Though Google might be able to offset some of the damage via licensing fees, the EU's actions raise the risk of Android OEMs obtaining a greater search ad revenue-sharing cut from Google in Europe, since they now have the freedom not to pre-install Chrome and Search. If the DOJ demands similar changes to Google's Android licensing policies, the same could end up holding in the U.S., which remains by far the world's biggest ad market.
Google's revenue-sharing deal with Apple (AAPL) , through which Apple is believed to obtain many billions in annual revenue in return for making Google the default search engine on iOS outside of China, is a notable precedent here.
4. Third-Party Ad Changes Are a Fairly Small Risk
After backing out revenue-sharing payments to OEMs, publishers and other ad partners, over 90% of Google's ad revenue now comes from its own sites and apps. In the event that Google's third-party ad sales are stung by policy changes stemming from a DOJ antitrust suit, the impact on Google's bottom line probably won't be huge.
On the flip side, such changes could be a boon for independent ad tech players such as The Trade Desk (TTD) .
5. Don't Expect Google Search and YouTube's Dominance to Be Seriously Threatened
Search and YouTube are believed to collectively account for the lion's share of Google's revenue. And between their network effects, brand power, user data, infrastructure scale and various other competitive strengths, it's pretty unlikely that an antitrust suit will seriously affect the leadership position of either business.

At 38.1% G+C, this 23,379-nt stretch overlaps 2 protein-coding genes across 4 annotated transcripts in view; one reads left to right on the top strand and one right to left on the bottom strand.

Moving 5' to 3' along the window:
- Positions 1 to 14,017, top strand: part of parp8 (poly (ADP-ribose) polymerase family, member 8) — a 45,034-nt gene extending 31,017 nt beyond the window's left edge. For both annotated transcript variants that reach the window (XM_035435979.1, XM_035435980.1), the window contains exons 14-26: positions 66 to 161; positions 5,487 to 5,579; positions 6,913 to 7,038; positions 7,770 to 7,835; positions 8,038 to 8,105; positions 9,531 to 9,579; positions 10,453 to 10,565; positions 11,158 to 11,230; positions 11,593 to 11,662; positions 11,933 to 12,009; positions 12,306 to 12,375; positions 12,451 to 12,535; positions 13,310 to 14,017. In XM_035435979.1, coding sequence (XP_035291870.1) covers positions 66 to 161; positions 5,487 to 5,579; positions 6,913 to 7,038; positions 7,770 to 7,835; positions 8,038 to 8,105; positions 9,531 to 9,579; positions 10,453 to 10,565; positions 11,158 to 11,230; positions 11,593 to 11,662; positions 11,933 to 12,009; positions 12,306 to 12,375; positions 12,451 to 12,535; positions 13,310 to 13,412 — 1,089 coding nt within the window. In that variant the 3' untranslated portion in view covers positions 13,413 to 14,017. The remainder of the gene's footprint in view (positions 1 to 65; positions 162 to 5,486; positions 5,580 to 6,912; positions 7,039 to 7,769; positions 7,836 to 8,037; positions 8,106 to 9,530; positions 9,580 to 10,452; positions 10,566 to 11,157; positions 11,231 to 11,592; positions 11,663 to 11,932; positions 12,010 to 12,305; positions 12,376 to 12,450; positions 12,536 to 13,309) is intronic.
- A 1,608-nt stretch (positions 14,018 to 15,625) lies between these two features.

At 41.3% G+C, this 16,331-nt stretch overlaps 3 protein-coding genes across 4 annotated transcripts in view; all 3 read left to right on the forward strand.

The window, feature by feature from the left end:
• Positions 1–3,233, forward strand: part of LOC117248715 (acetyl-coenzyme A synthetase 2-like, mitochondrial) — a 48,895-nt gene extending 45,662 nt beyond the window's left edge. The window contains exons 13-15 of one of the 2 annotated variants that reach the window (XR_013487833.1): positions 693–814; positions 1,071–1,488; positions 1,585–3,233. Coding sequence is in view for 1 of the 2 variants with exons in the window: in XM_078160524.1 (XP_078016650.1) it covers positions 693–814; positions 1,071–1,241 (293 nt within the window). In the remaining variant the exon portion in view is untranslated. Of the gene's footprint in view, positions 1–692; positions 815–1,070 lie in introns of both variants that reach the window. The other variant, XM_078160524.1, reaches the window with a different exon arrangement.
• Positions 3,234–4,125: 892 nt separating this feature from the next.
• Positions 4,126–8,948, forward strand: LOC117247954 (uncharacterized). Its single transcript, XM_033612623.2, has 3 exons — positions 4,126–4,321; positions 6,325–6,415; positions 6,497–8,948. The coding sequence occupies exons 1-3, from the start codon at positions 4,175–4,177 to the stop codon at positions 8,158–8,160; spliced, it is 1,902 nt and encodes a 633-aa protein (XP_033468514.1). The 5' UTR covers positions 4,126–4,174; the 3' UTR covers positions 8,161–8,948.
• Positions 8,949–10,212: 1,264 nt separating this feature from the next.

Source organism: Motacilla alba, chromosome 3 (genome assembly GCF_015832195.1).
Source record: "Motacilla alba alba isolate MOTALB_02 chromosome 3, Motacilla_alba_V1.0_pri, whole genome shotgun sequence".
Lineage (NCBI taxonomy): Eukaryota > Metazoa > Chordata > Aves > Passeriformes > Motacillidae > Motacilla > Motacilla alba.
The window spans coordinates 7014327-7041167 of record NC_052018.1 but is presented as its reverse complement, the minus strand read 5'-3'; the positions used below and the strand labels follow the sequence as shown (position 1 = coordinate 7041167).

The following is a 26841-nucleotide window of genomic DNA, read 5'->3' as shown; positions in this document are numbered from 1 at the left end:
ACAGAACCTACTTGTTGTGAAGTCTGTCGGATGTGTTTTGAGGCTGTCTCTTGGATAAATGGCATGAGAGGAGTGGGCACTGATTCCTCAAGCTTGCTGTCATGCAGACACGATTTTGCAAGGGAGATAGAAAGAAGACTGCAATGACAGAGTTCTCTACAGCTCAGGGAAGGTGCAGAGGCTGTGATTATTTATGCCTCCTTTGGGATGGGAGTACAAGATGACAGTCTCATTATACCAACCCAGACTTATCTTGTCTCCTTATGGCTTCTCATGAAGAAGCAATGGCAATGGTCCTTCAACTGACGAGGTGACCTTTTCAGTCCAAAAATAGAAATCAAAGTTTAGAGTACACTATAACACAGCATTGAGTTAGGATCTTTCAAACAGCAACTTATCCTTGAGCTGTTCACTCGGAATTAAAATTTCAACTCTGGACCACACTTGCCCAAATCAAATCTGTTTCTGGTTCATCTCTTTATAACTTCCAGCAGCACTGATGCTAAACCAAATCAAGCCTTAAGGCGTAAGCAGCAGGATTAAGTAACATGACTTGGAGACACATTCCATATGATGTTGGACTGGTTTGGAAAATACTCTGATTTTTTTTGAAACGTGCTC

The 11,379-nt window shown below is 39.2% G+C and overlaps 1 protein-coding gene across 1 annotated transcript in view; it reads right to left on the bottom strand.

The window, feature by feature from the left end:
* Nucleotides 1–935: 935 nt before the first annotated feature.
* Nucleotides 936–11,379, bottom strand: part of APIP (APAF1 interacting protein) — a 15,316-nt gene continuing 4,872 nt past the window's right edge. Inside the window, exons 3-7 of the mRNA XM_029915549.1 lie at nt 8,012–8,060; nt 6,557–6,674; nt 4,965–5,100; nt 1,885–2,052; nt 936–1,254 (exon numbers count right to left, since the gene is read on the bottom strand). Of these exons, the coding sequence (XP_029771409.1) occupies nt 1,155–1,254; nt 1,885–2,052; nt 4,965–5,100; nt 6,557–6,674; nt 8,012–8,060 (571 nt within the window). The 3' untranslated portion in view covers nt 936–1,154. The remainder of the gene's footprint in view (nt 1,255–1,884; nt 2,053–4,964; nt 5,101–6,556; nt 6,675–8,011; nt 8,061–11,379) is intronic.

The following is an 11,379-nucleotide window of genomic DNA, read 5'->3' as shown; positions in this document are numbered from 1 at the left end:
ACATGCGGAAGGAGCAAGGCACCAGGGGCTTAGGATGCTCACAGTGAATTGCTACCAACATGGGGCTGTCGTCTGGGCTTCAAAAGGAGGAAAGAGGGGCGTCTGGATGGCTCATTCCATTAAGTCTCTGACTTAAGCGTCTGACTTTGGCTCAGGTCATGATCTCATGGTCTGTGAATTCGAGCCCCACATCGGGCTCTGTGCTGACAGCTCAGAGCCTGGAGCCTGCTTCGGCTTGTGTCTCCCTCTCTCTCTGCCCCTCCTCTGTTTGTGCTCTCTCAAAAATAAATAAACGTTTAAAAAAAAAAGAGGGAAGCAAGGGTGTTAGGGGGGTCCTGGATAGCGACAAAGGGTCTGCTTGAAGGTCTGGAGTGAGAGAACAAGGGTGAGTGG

Rather, much as the DOJ's suit against Microsoft 20 years ago didn't undo Windows' dominant position in the PC operating system market but distracted Microsoft at a time when fields such as search and e-commerce were in their infancy, the bigger risk of heightened antitrust scrutiny for Google is how it impacts the company's focus and competitiveness in growing markets where it isn't currently dominant.
6. The 2020 Elections Are a Wild Card
Between the time needed for a probe, a trial and any potential appeals, it's quite likely that any antitrust case filed by the DOJ against Google won't be finished by the time the 2020 elections happen, at least unless a settlement is inked first. This raises the possibility that (in the event President Trump isn't re-elected) a new DOJ leadership will adopt a different stance towards Google than the position that the DOJ's leadership currently has.
7. Google Has Had Time to Prep
As others have pointed out, Google's battles to date with the EU and the FTC have given it plenty of experience when it comes to defending itself against antitrust arguments, as well as for refining its lobbying and PR efforts.
Possibly working in Google's favor in this fight: Though criticism and concerns about the power wielded by tech giants has grown over the last couple of years, public attitudes towards Google and its services (many of which, of course, are provided for free) are still fairly positive.